Thursday, 10 May 2012
Starring: Gina Carano, Ewan McGregor, Michael Douglas, Antonio Banderas, Channing Tatum, Bill Paxton
By Alan Bacchus
The inspiration for this picture is well known. Steven Soderbergh, who upon watching an MMA fight with Gina Carano, developed a spy thriller action vehicle around her as an ass-kicking international super spy. It’s an admirable experiment for the man known for a career of varied cinematic experiments, such as casting a real-life porn star in a film about a call girl. The end result of this film, like The Girlfriend Experiment and others, is a mixed bag, but certainly not a full tilt action film to compete with James Bond or the Bourne films. Instead it's a measuredly paced, quiet and ultimately underwhelming thriller.
Ms. Carano is a surprisingly striking figure, a classic Mediterrean beauty with a nice body. But unlike Angelina Jolie in Salt, Carano is physically impressive enough to whoop some ass. However, I don't think the two qualities - beauty and strength - are mutually exclusive. Carano's acting skills have been unfairly trounced in many fan reviews. She has very little to say, smartly playing the quiet, understated assassin-type.
The plotting, as is typical with Soderbergh, is loopy by design, starting in the middle during which we find Mallory Kane (Carano) in upstate New York on the run from some government heavies, including Channing Tatum, who gets beaten down pretty good in a diner. This jumpstarts the film. From there Kane sort of kidnaps an awestruck teenager to whom she confesses her secrets. Along the way Soderbergh flashes back to the events which led her to New York, including a covert ops job from a private militia firm who hired her to free a kidnapped agent in Barcelona. This leads her to Dublin, where she’s set up to be a fall guy (girl) for the previous job. After being doublecrossed in Dublin, Kane seeks to turn the tables by tracking down her enemies and freeing herself from the bullseye on her back.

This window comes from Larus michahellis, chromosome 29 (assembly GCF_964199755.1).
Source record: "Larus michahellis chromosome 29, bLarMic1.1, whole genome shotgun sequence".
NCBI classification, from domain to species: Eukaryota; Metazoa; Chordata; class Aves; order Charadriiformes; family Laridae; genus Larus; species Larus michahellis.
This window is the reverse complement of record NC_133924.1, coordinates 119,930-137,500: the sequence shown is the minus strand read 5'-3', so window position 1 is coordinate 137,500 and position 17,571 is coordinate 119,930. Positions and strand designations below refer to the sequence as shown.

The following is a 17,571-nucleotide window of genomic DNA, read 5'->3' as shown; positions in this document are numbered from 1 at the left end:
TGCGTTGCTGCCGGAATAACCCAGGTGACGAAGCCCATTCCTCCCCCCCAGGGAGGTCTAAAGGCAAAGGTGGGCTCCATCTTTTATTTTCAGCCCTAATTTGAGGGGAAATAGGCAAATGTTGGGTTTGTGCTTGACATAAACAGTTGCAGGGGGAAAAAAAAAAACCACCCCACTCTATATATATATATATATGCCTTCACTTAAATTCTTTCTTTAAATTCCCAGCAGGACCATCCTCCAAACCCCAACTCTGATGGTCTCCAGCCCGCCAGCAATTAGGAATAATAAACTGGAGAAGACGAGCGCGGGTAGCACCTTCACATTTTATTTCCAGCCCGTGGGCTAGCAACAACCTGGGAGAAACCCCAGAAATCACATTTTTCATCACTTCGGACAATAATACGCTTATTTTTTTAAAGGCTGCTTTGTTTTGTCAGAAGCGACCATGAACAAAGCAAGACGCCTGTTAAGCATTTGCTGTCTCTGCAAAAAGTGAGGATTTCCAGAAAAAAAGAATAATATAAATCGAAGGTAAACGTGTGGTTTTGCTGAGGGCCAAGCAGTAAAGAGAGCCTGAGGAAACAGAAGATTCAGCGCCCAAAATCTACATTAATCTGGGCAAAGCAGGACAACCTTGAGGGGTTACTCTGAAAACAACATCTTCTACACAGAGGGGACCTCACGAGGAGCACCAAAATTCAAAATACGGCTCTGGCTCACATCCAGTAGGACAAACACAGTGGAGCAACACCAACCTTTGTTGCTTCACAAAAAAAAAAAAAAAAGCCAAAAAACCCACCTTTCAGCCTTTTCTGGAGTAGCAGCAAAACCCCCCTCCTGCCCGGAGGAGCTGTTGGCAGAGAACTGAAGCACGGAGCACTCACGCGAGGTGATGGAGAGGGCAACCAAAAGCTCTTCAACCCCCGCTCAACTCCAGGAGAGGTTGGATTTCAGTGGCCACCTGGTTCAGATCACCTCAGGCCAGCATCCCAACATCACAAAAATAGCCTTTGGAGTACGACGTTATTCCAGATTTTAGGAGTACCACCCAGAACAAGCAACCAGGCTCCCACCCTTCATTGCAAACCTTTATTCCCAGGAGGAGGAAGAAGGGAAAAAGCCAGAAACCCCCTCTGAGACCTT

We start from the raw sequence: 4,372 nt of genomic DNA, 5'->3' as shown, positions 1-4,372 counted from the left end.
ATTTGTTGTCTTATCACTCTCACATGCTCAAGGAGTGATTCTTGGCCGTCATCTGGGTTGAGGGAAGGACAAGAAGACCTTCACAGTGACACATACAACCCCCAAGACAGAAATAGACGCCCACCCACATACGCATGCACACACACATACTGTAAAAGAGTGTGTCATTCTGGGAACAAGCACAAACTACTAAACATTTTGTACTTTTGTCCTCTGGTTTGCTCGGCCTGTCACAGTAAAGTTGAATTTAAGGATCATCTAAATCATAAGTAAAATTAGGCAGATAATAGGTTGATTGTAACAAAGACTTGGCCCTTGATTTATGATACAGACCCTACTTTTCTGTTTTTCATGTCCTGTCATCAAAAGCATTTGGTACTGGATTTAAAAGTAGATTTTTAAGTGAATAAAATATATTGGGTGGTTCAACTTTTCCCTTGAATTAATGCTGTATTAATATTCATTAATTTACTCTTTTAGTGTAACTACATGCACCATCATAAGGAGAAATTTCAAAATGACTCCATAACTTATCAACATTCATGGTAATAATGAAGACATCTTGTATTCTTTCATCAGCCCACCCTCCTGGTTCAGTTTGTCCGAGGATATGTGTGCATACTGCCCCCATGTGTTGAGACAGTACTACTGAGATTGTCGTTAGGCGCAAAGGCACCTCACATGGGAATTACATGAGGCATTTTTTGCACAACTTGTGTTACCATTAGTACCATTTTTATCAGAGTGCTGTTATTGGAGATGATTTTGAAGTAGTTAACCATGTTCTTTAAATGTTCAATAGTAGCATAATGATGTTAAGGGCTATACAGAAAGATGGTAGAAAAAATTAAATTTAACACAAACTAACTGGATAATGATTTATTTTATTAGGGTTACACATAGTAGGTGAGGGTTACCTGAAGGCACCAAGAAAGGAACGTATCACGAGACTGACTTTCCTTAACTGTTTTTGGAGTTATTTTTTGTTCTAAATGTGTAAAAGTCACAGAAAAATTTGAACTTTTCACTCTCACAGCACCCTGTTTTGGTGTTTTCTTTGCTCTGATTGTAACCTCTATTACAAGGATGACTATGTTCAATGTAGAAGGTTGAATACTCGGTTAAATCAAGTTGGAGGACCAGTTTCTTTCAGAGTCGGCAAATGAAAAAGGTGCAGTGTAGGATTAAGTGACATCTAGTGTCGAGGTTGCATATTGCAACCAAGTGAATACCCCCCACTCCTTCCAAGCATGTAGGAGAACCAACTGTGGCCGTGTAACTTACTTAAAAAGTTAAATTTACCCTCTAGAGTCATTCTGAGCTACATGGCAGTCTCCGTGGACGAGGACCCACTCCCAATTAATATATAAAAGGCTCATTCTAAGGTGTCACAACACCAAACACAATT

All of this is shot with a consciously minimalist style. Crisp colour-coded cinematography looks like Soderbergh’s recent work in Contagion, and the bouncing David Holmes soundtrack reminds us of the Oceans films. Despite the complex plotting, the pacing is slow, which results in an awkward viewing experience.
Sadly, Soderbergh doesn’t execute his fight scenes either. The set pieces are clear and defined, and they arrive very suddenly. There’s a disconnect between the realism of the direction between these fights, which feel like cinematic choreographed fight scenes. Soderbergh admirably shoots his scenes with as little cutting as possible, but as a consequence there’s a stagey, overly rehearsed feel to the movement. The fights do feel violent, specifically with the incorporation of Carano’s MMA moves, but everything seems to be set up around them and we’re taken too far out of the film. That said, Soderbergh does intergrate a fun old Asian cinema trick, changing the camera frame rate to ever so slightly speed up the film, and also cutting out a frame or two to make some of the kicks and punches seem harder.
While not a fully satisfying film, it’s another stop in Soderbergh’s fascnating career - never content to deliver what's expected and an admirable attempt to tell a familiar story in an unconventional form.
Haywire is available on Blu-ray and DVD from Alliance Films in Canada.